Sequestration: Putting Our States and Nation at Risk

By Karla Jones

No organization is more committed to limited government, lower taxes and balancing the federal budget than the American Legislative Exchange Council (ALEC). We have long championed fiscal responsibility at all levels of government and promoted a Balanced Budget Amendment to the U.S. Constitution.  But fiscal responsibility involves making wise choices with limited resources.  Sequestration is the antithesis of sober decision-making, temporarily displaces workers at a time of high unemployment, and will burden states financially. Cuts should be reprioritized at federal spending that contributes the least to economic growth and the most to the federal deficit, such as entitlements or waste, fraud, and abuse.

Sequestration is the Budget Control Act (BCA) enforcement mechanism designed to be so universally devastating  that Congress would be compelled to reach a deal in order to avoid the sequester’s Department of Defense (DoD) and non-DoD cuts mainly in discretionary spending. A bipartisan compromise, the summer 2011 BCA raised the debt ceiling with the promise of $1.2 trillion in budget cuts by December 31, 2012. This deadline was extended to March 1, 2013 unless lawmakers vote to override it.

Sequestration’s economic consequences are significant with numerous studies predicting that it could slow an already anemic recovery. Lending credibility to these forecasts the U.S. economy grew at an unexpectedly anemic rate of .1 percent during fourth quarter 2012 – attributed in large measure to earlier cuts in defense spending. Reversal of America’s trend toward economic expansion will result in higher unemployment. The Congressional Budget Office projects that the sequester will cause 750,000 jobs to be eliminated over the coming year. Reductions in defense contracts have already resulted in layoffs.

Both DoD and non-DoD sequestration cuts indiscriminately hit sectors regardless of their contribution to GDP and employment. DoD sequestration will weaken the aerospace and defense industry, which contributes 2.23 percent to U.S. GDP – more than double the U.S. auto contribution. The defense/aerospace sector directly employs one million workers and indirectly supports 2.53 million additional jobs in all 50 states. Subcontractors, often small businesses, will be disproportionately affected, and the sequester will force the cancelation of contracts and the termination of multi-year procurements wasting billions of dollars.

The sequestration cuts are in discretionary spending categories that provide that most benefit to the public and are the least responsible for the federal deficit, which is driven by mandatory entitlement spending. The Office of Management and Budget observes that non-DoD sequestration cuts are concentrated in medical and scientific research, higher and primary education, job training, transportation and law enforcement – including border security and customs enforcement, and federal funds pledged for these programs are contemplated in state budgets. However, sequestration has rendered these funds unreliable making the creation of meaningful budgets nearly impossible for cash-strapped states. Eliminating or scaling back programs is not always an option. Spending for education, for example, is often dictated by state constitutions or court decisions compelling states to backfill sequestration reductions. States will be forced to reduce or eliminate programs when feasible or might even shortsightedly resort to raising taxes.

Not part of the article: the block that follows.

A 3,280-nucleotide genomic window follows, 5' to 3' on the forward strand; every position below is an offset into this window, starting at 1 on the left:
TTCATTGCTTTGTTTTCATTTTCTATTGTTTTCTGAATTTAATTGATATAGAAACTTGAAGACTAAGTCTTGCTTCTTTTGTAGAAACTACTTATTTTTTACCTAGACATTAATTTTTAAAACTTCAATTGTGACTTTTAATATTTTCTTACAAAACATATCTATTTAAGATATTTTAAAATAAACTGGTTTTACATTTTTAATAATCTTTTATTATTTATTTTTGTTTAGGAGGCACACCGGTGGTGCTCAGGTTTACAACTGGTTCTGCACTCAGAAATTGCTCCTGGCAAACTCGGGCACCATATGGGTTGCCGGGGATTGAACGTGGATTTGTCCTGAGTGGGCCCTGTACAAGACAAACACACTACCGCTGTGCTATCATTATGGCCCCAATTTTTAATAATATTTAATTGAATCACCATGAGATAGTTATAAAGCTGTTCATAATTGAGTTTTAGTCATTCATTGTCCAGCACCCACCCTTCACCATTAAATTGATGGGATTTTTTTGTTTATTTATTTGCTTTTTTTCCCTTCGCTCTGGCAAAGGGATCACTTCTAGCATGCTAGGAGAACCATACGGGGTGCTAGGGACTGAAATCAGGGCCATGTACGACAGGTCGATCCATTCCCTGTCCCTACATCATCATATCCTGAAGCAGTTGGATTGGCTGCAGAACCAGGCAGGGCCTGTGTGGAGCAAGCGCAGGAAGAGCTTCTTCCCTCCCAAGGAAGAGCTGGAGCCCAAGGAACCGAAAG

The speed of sequestration cuts will affect public safety and national security by forcing rapid changes to strategic commitments. Cuts to the National Guard and FEMA’s disaster relief budget are part of the sequester prompting the Chief of the National Guard Bureau to question his organization’s ability to respond to future natural disasters. It will undermine national security readiness at a time of growing global instability and erode the defense industrial base jeopardizing our aerospace competitiveness and ability to counter adversaries for years to come.

Economic growth and strategic cuts to both discretionary and mandatory spending provide the surest path to deficit reduction, but sequestration accomplishes neither and creates the very uncertainty that discourages businesses to invest. ALEC Congressional Alumnus Senator James Inhofe put it best: “Our men and women in uniform, the American people, and our friends around the world deserve better than sequestration and it is our shared responsibility – both the President and the Congress – to ensure that it does not take place.” The states deserve better too! We challenge Congress to avoid the sequester and eschew political brinksmanship in favor of constructive dialogue to address the deficit in a meaningful way.

In Depth: Federalism

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